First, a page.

Tanzania mainland accounted for 86 per cent of the cases which caused 542 deaths (fatality rate of 1.62 per cent), the report shows.
Children under five years old accounted for 11.4 per cent of cases and since the beginning of the outbreak, over 7,000 specimens were tested for cholera and 47 per cent came out positive for Vibrio cholerae by culture, WHO said.
As for the 2017 alone, the report shown that from 1 January through 31 December, some 4,985 cases including 99 deaths were reported in Tanzania Mainland and Zanzibar.
But the report noted that the number of cases as well as geographical spread of cholera has markedly reduced compared to the two previous years. During the same period in 2016, some 14, 547 cases and 225 deaths were reported in the country.
“In 2017, the highest number of cases was reported from Mbeya Region during week 31 (week starting 31 July 2017) and from Songwe Region during week 43 (week starting 23 October 2017). Between weeks 49-52, Uvinza, Songwe and Nyasa districts reported the highest number of cases,” report reads in part.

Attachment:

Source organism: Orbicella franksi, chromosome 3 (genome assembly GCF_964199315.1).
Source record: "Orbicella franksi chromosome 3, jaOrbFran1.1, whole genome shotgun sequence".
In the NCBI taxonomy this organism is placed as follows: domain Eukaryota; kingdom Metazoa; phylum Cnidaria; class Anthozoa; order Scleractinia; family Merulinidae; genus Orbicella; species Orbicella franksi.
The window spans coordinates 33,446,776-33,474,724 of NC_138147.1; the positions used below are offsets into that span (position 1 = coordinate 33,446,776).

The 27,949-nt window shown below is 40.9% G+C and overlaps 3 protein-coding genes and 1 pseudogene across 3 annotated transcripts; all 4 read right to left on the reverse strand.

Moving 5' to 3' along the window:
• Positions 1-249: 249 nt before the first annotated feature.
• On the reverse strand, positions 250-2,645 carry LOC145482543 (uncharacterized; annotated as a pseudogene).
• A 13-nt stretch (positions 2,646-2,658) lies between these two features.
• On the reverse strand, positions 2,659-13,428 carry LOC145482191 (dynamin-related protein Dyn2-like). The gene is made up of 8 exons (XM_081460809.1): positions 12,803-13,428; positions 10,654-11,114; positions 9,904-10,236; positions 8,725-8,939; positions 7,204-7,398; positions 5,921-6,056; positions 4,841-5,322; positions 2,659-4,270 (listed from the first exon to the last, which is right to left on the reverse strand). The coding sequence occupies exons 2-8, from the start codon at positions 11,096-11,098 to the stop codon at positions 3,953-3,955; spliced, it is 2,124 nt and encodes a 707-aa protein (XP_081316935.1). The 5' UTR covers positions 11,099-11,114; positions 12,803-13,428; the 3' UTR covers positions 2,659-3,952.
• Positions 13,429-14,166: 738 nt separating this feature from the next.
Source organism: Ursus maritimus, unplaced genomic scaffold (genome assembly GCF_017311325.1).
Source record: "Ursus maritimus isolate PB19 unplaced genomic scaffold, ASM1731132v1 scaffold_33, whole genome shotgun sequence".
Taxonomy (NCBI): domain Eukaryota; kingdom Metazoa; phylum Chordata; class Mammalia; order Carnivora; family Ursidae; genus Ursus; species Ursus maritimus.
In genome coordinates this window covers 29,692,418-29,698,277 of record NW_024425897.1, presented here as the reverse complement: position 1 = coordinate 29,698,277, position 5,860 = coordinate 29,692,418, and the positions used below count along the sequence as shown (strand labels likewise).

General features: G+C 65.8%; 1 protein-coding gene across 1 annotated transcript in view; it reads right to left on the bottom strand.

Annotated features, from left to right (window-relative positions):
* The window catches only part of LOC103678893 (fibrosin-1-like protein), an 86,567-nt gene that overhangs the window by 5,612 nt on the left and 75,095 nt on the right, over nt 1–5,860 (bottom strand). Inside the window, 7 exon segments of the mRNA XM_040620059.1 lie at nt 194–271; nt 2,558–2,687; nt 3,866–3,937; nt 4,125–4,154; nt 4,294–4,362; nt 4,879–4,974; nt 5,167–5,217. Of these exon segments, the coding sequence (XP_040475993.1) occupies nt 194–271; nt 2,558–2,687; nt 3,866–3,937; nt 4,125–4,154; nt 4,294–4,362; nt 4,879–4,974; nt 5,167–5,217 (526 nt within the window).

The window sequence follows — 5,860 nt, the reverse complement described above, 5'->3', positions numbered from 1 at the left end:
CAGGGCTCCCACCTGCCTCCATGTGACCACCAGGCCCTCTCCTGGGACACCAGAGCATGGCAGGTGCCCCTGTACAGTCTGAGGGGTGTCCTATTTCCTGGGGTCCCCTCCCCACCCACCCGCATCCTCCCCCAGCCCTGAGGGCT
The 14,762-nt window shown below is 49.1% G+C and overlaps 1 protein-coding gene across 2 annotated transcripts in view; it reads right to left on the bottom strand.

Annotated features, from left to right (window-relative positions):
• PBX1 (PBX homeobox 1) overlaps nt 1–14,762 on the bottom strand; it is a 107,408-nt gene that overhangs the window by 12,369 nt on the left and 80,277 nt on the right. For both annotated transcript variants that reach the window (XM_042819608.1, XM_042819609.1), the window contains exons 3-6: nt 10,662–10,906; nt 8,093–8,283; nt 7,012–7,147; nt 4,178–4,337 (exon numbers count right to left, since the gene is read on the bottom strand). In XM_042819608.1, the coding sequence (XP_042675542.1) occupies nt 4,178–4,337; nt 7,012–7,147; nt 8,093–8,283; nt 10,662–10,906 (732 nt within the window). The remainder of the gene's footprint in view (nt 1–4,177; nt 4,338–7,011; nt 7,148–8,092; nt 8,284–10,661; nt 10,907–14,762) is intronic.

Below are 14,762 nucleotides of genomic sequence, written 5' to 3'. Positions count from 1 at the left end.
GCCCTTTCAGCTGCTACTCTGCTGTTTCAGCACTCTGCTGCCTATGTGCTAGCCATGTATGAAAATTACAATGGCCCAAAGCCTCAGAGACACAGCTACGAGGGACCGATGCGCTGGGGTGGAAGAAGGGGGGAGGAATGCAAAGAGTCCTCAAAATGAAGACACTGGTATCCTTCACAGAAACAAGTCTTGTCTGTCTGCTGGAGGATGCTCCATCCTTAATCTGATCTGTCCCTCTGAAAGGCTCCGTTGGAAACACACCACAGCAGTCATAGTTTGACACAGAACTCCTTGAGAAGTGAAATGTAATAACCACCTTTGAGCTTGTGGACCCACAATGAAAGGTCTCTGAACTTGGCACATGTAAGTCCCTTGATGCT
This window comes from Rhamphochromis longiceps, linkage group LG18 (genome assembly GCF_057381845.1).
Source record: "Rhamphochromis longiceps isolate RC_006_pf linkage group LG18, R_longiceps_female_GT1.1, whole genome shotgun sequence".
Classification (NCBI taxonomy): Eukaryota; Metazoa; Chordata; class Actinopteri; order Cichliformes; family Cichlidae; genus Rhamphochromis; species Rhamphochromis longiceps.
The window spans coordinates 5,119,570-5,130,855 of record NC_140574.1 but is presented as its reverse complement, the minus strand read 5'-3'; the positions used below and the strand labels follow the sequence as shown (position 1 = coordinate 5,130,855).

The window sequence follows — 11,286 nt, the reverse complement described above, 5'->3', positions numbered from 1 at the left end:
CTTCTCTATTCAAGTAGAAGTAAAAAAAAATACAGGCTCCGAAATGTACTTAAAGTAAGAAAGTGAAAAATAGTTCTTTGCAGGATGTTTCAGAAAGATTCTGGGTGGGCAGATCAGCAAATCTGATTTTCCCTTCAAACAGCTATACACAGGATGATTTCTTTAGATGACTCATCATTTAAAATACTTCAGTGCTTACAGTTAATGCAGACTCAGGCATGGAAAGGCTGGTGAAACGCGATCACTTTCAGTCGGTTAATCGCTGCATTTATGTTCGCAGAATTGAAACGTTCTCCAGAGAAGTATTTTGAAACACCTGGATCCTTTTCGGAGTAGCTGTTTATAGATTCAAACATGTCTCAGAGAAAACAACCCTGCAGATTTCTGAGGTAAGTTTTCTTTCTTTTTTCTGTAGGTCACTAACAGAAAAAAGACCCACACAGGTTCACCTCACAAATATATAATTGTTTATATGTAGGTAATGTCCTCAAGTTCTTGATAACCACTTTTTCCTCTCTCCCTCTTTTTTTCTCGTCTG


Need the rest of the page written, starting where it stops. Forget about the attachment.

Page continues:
The report added that the resurgence of cases in Kigoma, Manyara, Dodoma, Mbeya and Dar es Salaam regions, and Ruvuma and Rukwa regions reporting cases for the first time since the beginning of the outbreak reflects the persisting risk for a cholera upsurge in many other regions.
“Zanzibar has reported no cases since the last case was reported on 11 July 2017, however high population movement to and from Tanzania Mainland still poses a risk of spread to Zanzibar,” the report reads.
WHO noted in its report that active cholera transmission has persisted in Tanzania Mainland, with Mbeya and Songwe Regions being the most active and the country remains vulnerable to the late detection due to the weak surveillance systems.
It further warned that the closure of the fishing camps along Lake Rukwa on the Songwe Region border, forced the fishermen to move further south to Kyela District which borders Malawi’s Karonga District.
The report states: “Malawi recently reported a cholera outbreak in Karonga. Cross-border population movement between the two countries might further increase the risk of transmission in Malawi. Other neighbouring countries such as DRC, Burundi, Zambia and Kenya are already experiencing large cholera outbreaks. The risk at regional level is high.”
For Tanzania to bring an end to the disease, WHO recommended proper and timely case management in cholera treatment centres in the country and mprovement of access to potable water and sanitation infrastructure, and improved hygiene and food safety practices in affected communities.